The difference between younger and older business owners is significant. Over half of older respondents (55%) say they have a full estate plan in place, compared to just 9% of younger respondents. Conversely, more than one-third of younger respondents (36%) do not have any kind of estate plan in place at all but are interested in it, while a further 26% expressed no interest. The remaining respondents have a partial estate plan in place.

Protecting a family business with the proper legal, financial, leadership, and healthcare planning is essential for any family office or business. With this in mind, Al Khalifa is excited to host an exclusive gathering in the autumn for like-minded families from the UAE, Bahrain, Saudi Arabia, and abroad to come together in a safe environment to exchange their best practices and experiences.

Sharing experience and expertise

Al Khalifa believes that sharing expertise and exchanging notes on best practices in succession planning legally, financially, and humanly will make the community much stronger. By implementing a plan of action for successful family harmony, wealth, health, and leadership, long-term prosperity can be ensured ergonomically and nationally.

Family businesses can diversify and build sustainable businesses provided efforts are taken to remain focused and objective. Strained family dynamics can cost the family business money and eventually threaten its long-term generational survival. Family business unease, when repaired, improves the bottom line and ensures longevity.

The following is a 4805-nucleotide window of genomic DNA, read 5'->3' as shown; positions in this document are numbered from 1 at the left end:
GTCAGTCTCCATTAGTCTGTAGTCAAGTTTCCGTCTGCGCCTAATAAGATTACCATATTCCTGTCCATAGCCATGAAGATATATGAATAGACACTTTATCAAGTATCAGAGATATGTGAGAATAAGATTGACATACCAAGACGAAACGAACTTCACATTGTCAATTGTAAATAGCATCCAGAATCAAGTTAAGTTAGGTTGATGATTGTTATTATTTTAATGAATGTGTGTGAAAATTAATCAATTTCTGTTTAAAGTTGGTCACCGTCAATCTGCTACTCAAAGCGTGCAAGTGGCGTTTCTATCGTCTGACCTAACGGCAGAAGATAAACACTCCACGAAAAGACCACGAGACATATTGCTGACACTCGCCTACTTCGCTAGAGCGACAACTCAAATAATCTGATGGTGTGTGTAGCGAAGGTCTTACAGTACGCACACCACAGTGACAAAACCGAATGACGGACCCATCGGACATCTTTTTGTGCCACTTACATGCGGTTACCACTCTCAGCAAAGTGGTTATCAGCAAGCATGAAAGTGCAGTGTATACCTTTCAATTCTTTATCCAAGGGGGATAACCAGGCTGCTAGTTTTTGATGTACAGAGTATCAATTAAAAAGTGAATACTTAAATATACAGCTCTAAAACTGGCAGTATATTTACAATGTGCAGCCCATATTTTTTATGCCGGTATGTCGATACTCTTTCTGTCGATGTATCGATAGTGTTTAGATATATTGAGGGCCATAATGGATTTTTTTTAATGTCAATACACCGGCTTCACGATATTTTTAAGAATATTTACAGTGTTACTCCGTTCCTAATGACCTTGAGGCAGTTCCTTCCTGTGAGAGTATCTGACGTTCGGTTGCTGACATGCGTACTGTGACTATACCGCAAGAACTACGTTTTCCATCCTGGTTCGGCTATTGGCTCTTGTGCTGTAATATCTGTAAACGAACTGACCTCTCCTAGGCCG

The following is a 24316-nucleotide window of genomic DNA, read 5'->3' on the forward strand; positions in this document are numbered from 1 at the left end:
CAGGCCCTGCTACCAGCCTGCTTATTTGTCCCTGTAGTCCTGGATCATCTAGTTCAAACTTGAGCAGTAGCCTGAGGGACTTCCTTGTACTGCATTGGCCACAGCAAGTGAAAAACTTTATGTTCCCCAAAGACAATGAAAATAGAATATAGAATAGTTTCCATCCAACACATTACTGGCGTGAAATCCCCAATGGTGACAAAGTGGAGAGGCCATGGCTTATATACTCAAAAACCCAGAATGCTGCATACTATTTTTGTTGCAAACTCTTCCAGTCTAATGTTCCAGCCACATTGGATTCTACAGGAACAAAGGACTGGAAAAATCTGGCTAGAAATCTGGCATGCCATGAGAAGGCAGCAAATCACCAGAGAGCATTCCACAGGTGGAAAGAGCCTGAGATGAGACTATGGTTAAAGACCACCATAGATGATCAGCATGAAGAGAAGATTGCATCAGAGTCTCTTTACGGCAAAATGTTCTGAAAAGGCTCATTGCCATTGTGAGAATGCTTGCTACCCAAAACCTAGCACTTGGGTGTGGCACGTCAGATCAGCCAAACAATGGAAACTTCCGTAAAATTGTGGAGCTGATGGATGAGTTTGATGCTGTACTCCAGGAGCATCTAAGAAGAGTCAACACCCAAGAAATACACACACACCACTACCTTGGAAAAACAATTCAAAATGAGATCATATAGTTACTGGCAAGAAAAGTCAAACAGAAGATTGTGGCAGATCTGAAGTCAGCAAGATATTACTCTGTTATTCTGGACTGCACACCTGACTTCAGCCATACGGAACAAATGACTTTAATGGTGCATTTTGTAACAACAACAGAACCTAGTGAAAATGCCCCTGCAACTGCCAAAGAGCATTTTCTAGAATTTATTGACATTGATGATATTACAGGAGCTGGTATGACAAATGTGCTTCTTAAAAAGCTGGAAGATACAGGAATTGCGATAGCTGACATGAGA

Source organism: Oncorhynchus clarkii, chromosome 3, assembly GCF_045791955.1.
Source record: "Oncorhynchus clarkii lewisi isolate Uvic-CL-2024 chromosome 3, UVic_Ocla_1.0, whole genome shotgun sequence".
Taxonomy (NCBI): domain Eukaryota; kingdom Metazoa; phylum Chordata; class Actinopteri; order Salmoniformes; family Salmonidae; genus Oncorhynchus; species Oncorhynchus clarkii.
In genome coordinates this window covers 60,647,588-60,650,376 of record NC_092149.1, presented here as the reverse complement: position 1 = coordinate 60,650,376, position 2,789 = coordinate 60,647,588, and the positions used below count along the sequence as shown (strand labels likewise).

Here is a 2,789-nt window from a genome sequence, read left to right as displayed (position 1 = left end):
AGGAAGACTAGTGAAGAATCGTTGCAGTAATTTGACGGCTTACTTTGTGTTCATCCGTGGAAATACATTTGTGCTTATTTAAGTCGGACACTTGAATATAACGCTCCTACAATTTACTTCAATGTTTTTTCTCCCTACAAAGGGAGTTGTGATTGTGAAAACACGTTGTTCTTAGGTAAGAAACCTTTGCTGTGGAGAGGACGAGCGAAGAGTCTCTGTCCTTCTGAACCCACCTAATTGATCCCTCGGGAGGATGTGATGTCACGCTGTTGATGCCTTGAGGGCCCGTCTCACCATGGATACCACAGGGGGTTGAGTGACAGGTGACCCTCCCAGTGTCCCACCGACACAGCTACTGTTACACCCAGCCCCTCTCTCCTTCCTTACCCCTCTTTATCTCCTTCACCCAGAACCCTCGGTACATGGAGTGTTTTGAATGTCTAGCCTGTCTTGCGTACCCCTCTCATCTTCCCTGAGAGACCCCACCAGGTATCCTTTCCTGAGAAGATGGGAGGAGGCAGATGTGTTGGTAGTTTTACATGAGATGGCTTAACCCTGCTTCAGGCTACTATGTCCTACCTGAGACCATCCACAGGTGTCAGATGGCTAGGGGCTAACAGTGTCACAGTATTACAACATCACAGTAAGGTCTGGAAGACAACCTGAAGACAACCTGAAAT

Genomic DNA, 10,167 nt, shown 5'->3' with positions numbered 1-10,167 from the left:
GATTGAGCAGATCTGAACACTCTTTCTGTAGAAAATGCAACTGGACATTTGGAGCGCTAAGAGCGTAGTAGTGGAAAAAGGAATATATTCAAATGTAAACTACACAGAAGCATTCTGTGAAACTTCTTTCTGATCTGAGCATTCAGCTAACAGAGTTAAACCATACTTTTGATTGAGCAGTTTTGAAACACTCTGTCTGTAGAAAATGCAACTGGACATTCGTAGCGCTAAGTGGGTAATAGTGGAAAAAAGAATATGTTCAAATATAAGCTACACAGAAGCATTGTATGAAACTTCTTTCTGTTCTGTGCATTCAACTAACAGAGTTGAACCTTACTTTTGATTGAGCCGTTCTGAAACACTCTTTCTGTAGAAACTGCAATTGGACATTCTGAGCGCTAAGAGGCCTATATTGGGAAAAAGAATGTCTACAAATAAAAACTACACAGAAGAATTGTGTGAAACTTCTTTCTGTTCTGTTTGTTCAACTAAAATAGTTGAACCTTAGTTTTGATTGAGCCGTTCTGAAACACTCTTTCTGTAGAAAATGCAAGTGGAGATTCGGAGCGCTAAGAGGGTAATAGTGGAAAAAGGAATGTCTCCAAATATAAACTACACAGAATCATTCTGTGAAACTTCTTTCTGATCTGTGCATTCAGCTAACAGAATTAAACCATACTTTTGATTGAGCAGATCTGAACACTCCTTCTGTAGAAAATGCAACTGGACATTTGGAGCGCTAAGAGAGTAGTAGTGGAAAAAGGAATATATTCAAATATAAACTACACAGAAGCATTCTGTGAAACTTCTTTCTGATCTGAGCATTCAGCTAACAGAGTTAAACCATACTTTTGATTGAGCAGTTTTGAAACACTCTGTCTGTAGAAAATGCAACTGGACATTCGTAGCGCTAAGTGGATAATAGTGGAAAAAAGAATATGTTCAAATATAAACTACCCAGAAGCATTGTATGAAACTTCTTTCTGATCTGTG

Related:   Endeavor's investment in Twitter signals confidence in its growth potential

Cornerstone of the economy

Family businesses have been a cornerstone of the UAE’s economic success, and Sheikh Abdulaziz bin Duaij bin Khalifa Al Khalifa believes that they will continue to play a critical role in the country’s future growth. His private office has assisted companies in key economic sectors, and he sees promising potential in electric vehicles, vertical farming, renewable energy, manufacturing, natural resources, education, and healthcare.

Al Khalifa also recognizes the importance of strong family governance for the continued economic success of the region. With a passion for thorough generational planning, he plans to host an exclusive gathering in the autumn for like-minded families from the UAE, Bahrain, Saudi Arabia, and abroad to come together in a safe environment to exchange their best practices and experiences. By sharing expertise and exchanging notes on best practices in succession planning legally, financially, and humanly, families can become much stronger as a community.

However, just like any business, family businesses face unique challenges when it comes to generational planning. Protecting a family business with the proper legal, financial, leadership, and healthcare planning is essential for any family office or business. Yet, according to a recent survey by Lombard Odier, only 24% of HNWIs in the Middle East say they already have an estate plan in place for all of their private assets, despite 87% believing their family business is structured to allow for efficient intergenerational wealth transfer.